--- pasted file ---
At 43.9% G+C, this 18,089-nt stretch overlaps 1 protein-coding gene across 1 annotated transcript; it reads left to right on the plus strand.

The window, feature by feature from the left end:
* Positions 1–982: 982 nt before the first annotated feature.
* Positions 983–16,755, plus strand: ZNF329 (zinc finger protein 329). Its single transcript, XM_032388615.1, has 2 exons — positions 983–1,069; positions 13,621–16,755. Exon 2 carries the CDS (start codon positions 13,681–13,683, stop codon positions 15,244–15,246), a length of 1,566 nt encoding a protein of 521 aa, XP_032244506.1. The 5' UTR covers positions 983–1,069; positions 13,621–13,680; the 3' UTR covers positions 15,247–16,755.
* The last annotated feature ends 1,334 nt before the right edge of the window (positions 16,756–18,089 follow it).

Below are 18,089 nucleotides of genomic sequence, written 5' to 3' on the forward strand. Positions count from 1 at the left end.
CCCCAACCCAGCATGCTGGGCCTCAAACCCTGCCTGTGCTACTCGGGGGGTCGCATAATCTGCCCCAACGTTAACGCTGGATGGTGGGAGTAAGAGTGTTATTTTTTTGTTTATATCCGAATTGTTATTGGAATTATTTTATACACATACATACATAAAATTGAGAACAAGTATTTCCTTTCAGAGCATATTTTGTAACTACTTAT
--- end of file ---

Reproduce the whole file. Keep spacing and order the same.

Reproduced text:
At 43.9% G+C, this 18,089-nt stretch overlaps 1 protein-coding gene across 1 annotated transcript; it reads left to right on the plus strand.

The window, feature by feature from the left end:
* Positions 1–982: 982 nt before the first annotated feature.
* Positions 983–16,755, plus strand: ZNF329 (zinc finger protein 329). Its single transcript, XM_032388615.1, has 2 exons — positions 983–1,069; positions 13,621–16,755. Exon 2 carries the CDS (start codon positions 13,681–13,683, stop codon positions 15,244–15,246), a length of 1,566 nt encoding a protein of 521 aa, XP_032244506.1. The 5' UTR covers positions 983–1,069; positions 13,621–13,680; the 3' UTR covers positions 15,247–16,755.
* The last annotated feature ends 1,334 nt before the right edge of the window (positions 16,756–18,089 follow it).

Below are 18,089 nucleotides of genomic sequence, written 5' to 3' on the forward strand. Positions count from 1 at the left end.
CCCCAACCCAGCATGCTGGGCCTCAAACCCTGCCTGTGCTACTCGGGGGGTCGCATAATCTGCCCCAACGTTAACGCTGGATGGTGGGAGTAAGAGTGTTATTTTTTTGTTTATATCCGAATTGTTATTGGAATTATTTTATACACATACATACATAAAATTGAGAACAAGTATTTCCTTTCAGAGCATATTTTGTAACTACTTAT